* Persistency layer FORM get_table USING carrid TYPE spfli-carrid CHANGING table TYPE spfli_tab arc TYPE sy-subrc. arc = sy-subrc. Good Example The following graphic shows how an ABAP application should look that follows the separation of concerns. SELECT * FROM spfli INTO TABLE table WHERE carrid = carrid. . The following source code shows how the separation of concerns should be implemented instead using methods in concern-specific classes. ENDFORM. However.SORT table BY cityfrom cityto. this separation of concerns using subprograms shown above does not create a good impression. ENDFORM.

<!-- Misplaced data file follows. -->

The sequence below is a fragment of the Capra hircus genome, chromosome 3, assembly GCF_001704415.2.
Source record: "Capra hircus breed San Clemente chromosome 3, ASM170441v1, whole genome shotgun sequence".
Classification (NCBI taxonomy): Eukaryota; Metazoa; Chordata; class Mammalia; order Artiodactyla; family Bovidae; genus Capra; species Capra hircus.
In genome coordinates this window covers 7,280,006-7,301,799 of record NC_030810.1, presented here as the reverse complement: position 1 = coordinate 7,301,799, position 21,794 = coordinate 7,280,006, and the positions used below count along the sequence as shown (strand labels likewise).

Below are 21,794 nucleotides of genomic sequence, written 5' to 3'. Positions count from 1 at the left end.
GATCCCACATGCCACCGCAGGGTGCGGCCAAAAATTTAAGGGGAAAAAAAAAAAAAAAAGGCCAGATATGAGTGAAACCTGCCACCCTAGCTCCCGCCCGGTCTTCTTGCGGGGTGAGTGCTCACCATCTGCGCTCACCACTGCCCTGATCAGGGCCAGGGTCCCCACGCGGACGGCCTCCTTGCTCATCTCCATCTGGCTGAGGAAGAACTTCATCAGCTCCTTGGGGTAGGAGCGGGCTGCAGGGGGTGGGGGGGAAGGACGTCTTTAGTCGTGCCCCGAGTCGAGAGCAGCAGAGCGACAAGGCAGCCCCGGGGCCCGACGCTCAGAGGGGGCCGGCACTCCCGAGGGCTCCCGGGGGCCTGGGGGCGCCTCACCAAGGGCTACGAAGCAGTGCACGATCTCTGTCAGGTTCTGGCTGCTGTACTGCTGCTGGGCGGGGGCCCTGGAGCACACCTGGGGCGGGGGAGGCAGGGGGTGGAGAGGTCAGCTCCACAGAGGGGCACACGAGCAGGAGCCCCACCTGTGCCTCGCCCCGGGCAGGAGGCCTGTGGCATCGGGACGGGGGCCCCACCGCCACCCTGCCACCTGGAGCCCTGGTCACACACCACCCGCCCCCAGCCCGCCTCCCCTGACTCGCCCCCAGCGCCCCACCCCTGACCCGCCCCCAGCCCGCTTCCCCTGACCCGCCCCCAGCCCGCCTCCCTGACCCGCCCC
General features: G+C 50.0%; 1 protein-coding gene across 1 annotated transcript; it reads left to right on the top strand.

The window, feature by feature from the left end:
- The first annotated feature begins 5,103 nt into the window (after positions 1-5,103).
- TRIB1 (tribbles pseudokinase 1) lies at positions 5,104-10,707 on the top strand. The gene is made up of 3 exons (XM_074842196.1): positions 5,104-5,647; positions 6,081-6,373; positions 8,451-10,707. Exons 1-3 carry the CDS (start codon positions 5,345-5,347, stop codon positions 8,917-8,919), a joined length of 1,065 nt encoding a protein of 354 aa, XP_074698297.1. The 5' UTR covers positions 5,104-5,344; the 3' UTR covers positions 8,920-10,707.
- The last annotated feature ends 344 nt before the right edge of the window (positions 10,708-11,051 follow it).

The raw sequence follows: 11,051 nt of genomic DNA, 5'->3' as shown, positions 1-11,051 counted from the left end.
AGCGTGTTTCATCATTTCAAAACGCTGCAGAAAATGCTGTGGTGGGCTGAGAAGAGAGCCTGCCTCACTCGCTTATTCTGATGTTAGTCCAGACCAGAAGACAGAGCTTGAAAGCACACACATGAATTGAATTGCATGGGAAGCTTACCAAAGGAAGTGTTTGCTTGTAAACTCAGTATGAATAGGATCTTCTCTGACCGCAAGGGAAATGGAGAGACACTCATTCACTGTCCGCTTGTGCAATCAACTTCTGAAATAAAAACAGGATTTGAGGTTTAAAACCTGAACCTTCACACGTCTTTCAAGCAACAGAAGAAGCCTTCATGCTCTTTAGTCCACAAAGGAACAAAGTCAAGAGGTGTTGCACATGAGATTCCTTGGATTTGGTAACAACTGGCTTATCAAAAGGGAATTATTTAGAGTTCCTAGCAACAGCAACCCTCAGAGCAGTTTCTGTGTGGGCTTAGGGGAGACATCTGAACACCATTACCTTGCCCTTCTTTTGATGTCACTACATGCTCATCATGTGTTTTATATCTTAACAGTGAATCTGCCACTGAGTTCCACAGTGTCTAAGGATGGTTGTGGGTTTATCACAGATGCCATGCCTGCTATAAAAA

These packages have package interfaces.After the concerns have been identified. A package can restrict the usability of its repository objects even more by using access control lists. SELECTION-SCREEN END OF SCREEN 100. encapsulating all database tables of an application in a package for persistency services prevents any program. The boxes for the individual concerns in the graphic represent packages. REPORT z_soc_class_report. repository objects in one package can only access the objects of another package using package interfaces. from accessing these database tables. PUBLIC SECTION. METHOD get_carrid. data types) belonging to a concern should be located in corresponding packages. The reverse is also true. In encapsulated packages. TYPES spfli_tab TYPE STANDARD TABLE OF spfli. programs in the persistency layer cannot communicate directly with components in the presentation layer. CLASS-METHODS: get_carrid RETURNING VALUE(carrid) TYPE spfli-carrid. which is often necessary. which is checked by the syntax check. You should prepare the package encapsulation (by choosing Package Check as Server) in the package properties. For example. SELECTION-SCREEN BEGIN OF SCREEN 100. PARAMETERS p_carrid TYPE spfli-carrid. they are implemented in ABAP object classes. such as a Web Dynpro ABAP application. All the repository objects (classes. Subdividing the separation of concerns in a package is a concept supported by subpackages. . A package check is performed during the extended program check. ENDCLASS. that does not belong to this package. display_table IMPORTING VALUE(table) TYPE spfli_tab. CLASS presentation_server IMPLEMENTATION. The package concept (encapsulated packages) supports this separation of concerns. For example. CLASS presentation_server DEFINITION. The following source code shows how to adapt the separation of concerns from the above source text for classes local to the program. The concerns shown in the graphic are the main tasks that are usually performed in ABAP application programming:  Communication with a user interface (UI) using UI services  Actual application logic  Access to persistent data using persistency services  Communication with external systems using proxy services These main rules can be subdivided further.